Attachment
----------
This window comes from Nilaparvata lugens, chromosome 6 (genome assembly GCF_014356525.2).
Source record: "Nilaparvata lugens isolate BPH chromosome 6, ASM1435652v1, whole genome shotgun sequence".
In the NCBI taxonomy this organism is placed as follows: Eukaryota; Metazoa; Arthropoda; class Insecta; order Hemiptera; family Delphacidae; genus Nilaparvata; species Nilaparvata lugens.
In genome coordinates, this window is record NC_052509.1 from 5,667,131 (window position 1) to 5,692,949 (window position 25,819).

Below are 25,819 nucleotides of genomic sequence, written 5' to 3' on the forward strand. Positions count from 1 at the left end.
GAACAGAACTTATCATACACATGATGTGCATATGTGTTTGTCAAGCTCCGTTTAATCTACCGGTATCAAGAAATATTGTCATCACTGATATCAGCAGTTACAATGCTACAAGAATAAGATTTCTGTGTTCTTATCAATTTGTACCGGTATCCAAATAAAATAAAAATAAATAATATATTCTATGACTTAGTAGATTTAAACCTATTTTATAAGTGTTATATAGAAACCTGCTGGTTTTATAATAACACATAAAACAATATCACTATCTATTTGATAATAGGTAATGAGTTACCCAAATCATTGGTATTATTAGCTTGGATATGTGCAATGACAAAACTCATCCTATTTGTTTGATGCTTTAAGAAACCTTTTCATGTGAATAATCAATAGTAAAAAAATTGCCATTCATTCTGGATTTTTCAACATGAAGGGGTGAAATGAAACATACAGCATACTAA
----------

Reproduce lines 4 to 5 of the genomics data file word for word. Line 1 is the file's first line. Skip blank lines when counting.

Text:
In genome coordinates, this window is record NC_052509.1 from 5,667,131 (window position 1) to 5,692,949 (window position 25,819).

Below are 25,819 nucleotides of genomic sequence, written 5' to 3' on the forward strand. Positions count from 1 at the left end.